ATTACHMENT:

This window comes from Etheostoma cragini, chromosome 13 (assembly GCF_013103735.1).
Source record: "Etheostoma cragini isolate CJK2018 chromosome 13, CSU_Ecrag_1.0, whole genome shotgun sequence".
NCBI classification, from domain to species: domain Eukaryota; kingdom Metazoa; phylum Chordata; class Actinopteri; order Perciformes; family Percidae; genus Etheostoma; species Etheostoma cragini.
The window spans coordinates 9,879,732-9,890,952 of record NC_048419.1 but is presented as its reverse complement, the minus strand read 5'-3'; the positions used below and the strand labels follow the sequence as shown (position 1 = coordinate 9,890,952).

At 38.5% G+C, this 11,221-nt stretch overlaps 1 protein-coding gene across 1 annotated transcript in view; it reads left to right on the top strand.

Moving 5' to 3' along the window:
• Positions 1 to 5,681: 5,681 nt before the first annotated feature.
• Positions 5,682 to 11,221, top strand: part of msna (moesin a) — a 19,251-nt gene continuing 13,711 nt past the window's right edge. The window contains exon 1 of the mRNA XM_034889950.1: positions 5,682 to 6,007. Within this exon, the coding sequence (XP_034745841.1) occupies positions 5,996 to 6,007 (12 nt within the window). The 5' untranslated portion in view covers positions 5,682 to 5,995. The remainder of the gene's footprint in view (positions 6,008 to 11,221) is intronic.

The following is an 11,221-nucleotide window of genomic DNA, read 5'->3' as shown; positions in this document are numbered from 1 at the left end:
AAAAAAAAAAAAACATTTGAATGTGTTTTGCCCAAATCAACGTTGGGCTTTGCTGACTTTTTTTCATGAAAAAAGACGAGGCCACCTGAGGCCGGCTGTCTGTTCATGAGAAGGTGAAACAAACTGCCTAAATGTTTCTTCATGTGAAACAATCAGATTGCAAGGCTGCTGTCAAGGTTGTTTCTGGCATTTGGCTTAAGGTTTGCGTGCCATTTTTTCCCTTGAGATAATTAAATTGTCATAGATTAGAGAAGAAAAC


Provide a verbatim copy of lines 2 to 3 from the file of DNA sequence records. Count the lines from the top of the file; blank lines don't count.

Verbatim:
Source record: "Etheostoma cragini isolate CJK2018 chromosome 13, CSU_Ecrag_1.0, whole genome shotgun sequence".
NCBI classification, from domain to species: domain Eukaryota; kingdom Metazoa; phylum Chordata; class Actinopteri; order Perciformes; family Percidae; genus Etheostoma; species Etheostoma cragini.